Under the Corporation type...
.. one finds the recently-added property...
In the description field for "tickerSymbol" we find this note:
"The tickerSymbol is expressed as an exchange and an instrument name
separated by a space character. For the exchange component of the
tickerSymbol attribute, we reccommend [sic] using the controlled
vocaulary [sic] of Market Identifier Codes (MIC) specified in
And in the footer to "Corporation":
"This class contains derivatives of IPTC rNews properties. rNews is a
data model of publishing metadata with serializations currently
available for RDFa as well as HTML5 Microdata. More information about
the IPTC and rNews can be found at rnews.org
And over at rNews itself (bear with me:) under...
... we find:
"The exchange traded instrument associated with an Organization
object. The tickerSymbol is expressed as an exchange and an instrument
name separated by a space character. The IPTC suggests, but does not
require that implementors of rNews select the value for the exchange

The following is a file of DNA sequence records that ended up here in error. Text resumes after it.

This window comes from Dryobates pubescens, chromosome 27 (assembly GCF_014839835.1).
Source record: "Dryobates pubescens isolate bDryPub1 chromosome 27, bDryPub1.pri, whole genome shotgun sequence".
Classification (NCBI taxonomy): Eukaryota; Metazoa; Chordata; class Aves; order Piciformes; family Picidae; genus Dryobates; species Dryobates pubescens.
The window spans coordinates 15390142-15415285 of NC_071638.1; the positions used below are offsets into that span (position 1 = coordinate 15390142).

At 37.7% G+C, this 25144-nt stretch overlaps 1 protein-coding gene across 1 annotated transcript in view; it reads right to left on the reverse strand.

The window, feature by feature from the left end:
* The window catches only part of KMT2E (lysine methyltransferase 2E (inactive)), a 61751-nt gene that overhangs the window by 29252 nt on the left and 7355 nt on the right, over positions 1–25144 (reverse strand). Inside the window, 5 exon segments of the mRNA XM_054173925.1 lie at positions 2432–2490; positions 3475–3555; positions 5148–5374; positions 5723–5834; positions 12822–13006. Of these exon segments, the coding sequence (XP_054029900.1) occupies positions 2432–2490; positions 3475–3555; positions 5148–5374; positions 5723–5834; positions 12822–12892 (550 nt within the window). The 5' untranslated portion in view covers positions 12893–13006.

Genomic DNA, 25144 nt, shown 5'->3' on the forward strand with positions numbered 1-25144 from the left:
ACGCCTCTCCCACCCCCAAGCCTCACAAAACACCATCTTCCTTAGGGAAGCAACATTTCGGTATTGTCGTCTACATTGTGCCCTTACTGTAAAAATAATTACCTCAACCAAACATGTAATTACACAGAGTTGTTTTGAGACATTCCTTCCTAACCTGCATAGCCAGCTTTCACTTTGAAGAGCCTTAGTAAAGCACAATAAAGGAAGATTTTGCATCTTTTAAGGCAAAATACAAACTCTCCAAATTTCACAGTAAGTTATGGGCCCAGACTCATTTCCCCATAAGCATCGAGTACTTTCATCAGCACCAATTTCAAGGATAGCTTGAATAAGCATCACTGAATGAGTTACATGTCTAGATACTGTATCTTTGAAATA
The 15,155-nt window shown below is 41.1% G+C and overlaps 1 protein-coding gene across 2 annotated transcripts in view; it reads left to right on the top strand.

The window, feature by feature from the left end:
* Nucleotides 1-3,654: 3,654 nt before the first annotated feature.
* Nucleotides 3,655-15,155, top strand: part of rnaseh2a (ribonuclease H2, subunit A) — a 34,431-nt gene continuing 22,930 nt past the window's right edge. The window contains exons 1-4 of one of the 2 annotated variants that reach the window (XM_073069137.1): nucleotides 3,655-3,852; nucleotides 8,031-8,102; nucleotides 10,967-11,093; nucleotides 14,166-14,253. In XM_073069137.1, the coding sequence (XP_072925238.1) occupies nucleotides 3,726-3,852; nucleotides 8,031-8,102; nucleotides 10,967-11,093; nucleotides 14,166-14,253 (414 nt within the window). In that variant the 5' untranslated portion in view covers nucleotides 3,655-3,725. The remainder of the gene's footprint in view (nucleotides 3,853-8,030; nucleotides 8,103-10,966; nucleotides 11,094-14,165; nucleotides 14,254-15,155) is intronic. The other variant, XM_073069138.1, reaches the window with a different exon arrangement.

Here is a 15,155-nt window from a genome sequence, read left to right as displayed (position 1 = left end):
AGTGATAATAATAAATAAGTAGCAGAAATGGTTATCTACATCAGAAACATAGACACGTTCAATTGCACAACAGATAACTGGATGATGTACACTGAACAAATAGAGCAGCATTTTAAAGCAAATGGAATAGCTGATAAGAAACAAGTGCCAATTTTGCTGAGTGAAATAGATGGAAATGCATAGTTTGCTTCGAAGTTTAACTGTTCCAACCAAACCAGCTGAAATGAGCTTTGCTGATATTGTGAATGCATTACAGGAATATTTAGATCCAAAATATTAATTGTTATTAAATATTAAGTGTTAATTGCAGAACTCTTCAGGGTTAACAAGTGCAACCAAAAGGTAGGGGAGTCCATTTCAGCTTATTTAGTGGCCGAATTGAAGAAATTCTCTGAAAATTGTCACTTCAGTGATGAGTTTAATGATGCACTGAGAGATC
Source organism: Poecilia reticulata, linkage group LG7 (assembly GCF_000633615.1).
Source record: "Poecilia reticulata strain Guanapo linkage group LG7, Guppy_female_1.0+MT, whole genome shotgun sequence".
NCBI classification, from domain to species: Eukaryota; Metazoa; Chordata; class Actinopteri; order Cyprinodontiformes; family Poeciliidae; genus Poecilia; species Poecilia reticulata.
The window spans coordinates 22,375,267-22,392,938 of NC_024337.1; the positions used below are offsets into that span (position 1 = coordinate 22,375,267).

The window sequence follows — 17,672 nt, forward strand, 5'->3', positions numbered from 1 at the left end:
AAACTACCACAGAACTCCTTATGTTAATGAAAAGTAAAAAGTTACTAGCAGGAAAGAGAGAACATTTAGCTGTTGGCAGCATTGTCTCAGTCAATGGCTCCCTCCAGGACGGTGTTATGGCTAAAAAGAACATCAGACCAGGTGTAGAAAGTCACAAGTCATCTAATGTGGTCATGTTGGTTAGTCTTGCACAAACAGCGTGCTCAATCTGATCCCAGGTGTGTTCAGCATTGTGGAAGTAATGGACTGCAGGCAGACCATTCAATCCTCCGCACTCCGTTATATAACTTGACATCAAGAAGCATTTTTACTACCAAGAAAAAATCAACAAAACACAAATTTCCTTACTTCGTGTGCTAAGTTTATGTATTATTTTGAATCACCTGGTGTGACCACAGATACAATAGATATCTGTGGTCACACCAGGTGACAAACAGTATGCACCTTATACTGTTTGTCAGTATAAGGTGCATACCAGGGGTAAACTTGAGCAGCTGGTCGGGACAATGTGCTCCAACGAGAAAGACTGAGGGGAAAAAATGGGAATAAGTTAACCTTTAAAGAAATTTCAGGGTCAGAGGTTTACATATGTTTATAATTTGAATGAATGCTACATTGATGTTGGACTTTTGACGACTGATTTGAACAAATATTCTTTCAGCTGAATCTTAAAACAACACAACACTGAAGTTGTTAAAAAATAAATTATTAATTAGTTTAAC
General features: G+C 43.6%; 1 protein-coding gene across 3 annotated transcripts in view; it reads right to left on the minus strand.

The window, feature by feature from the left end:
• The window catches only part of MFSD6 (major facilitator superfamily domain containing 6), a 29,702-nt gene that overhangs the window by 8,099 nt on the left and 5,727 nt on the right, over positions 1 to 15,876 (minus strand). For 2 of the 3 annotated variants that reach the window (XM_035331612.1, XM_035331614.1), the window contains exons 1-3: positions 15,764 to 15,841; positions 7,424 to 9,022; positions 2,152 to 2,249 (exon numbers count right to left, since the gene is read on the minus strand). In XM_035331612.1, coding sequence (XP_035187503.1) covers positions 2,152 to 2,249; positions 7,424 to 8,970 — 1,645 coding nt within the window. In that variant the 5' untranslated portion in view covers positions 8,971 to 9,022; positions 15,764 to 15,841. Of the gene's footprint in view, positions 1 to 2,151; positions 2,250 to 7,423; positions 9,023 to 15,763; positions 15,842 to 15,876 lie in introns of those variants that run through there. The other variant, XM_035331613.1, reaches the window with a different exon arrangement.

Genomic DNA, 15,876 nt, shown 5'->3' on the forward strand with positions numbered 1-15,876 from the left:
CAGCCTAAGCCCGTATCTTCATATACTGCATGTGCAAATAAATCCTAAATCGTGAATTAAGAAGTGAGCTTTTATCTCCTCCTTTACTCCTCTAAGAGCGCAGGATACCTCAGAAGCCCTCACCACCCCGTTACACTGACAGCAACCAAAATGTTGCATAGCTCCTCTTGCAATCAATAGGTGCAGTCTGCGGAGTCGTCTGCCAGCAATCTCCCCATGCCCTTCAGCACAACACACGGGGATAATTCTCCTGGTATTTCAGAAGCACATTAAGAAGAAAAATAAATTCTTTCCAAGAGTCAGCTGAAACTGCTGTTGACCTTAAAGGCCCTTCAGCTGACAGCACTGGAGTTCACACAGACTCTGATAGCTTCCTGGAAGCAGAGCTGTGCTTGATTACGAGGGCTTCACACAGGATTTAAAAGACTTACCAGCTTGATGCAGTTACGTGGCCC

component of the tickerSymbol attribute from the controlled vocaulary
of Market Identifier Codes (MIC) specified in ISO15022. "
(The reiteration of the typo "controlled vocaulary" in both schema.org
and rNews suggests the former copied from the latter.)
All fine and well *except* that the examples used in rNews do not use
the MIC field of ISO15022 (actually detailed in ISO10383), but the
ACR field. E.g.:
rnews:name "Reuters" ;
rnews:tickerSymbol "NYSE TRI"
"NYSE" is the ACR (acronym) for the New York Stock Exchange, not the
MIC - which is "XNYS." For what it's worth, Google News sitemaps
require the use of exchange codes as listed in Google Finance - which
accord (so far as I know) the the ACR rather than MIC values.
Is the intent of schema.org
that webmasters actually use MIC rather
than ACR? As the expected value of tickerSymbol is text, to be
strictly compliant to the instructions one would express Google as:
... a construction so foreign to actual investors and searchers that
if you try Googling it you automatically are served results for "XMAS
The most common construction - and the one used by Google Finance to
boot - would be:
Note here too the colon separator between the exchange and instrument
name, which is wholly conventional (not a space, which is not).
I'm inclined to mark up symbols in the standard format. Does anyone
see any problem with that? Or asked the other way around, in what
scenario would using the MIC be more beneficial than ACR, given that
almost all humans AND most public code uses the latter?